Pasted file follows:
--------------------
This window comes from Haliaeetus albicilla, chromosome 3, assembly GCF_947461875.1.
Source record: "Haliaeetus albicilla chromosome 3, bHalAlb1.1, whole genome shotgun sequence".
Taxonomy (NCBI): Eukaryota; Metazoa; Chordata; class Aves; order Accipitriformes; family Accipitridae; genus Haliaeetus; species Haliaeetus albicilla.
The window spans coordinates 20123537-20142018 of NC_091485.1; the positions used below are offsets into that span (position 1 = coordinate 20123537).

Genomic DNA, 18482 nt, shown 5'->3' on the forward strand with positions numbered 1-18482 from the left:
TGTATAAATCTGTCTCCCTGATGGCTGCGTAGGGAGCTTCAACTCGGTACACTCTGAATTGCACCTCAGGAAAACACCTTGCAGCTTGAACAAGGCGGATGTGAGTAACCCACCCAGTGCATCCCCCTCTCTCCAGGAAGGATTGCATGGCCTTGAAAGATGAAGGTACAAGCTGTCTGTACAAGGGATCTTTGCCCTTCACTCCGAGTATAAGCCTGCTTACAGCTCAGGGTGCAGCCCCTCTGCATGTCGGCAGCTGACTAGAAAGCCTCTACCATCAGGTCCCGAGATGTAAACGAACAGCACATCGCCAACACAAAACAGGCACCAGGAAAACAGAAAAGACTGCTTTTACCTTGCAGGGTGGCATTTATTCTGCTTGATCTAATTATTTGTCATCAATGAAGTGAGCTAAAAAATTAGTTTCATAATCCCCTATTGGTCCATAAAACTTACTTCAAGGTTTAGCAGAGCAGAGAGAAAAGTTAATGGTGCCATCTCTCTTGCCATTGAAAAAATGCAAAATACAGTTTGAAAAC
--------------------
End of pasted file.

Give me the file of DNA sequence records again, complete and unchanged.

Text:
This window comes from Haliaeetus albicilla, chromosome 3, assembly GCF_947461875.1.
Source record: "Haliaeetus albicilla chromosome 3, bHalAlb1.1, whole genome shotgun sequence".
Taxonomy (NCBI): Eukaryota; Metazoa; Chordata; class Aves; order Accipitriformes; family Accipitridae; genus Haliaeetus; species Haliaeetus albicilla.
The window spans coordinates 20123537-20142018 of NC_091485.1; the positions used below are offsets into that span (position 1 = coordinate 20123537).

Genomic DNA, 18482 nt, shown 5'->3' on the forward strand with positions numbered 1-18482 from the left:
TGTATAAATCTGTCTCCCTGATGGCTGCGTAGGGAGCTTCAACTCGGTACACTCTGAATTGCACCTCAGGAAAACACCTTGCAGCTTGAACAAGGCGGATGTGAGTAACCCACCCAGTGCATCCCCCTCTCTCCAGGAAGGATTGCATGGCCTTGAAAGATGAAGGTACAAGCTGTCTGTACAAGGGATCTTTGCCCTTCACTCCGAGTATAAGCCTGCTTACAGCTCAGGGTGCAGCCCCTCTGCATGTCGGCAGCTGACTAGAAAGCCTCTACCATCAGGTCCCGAGATGTAAACGAACAGCACATCGCCAACACAAAACAGGCACCAGGAAAACAGAAAAGACTGCTTTTACCTTGCAGGGTGGCATTTATTCTGCTTGATCTAATTATTTGTCATCAATGAAGTGAGCTAAAAAATTAGTTTCATAATCCCCTATTGGTCCATAAAACTTACTTCAAGGTTTAGCAGAGCAGAGAGAAAAGTTAATGGTGCCATCTCTCTTGCCATTGAAAAAATGCAAAATACAGTTTGAAAAC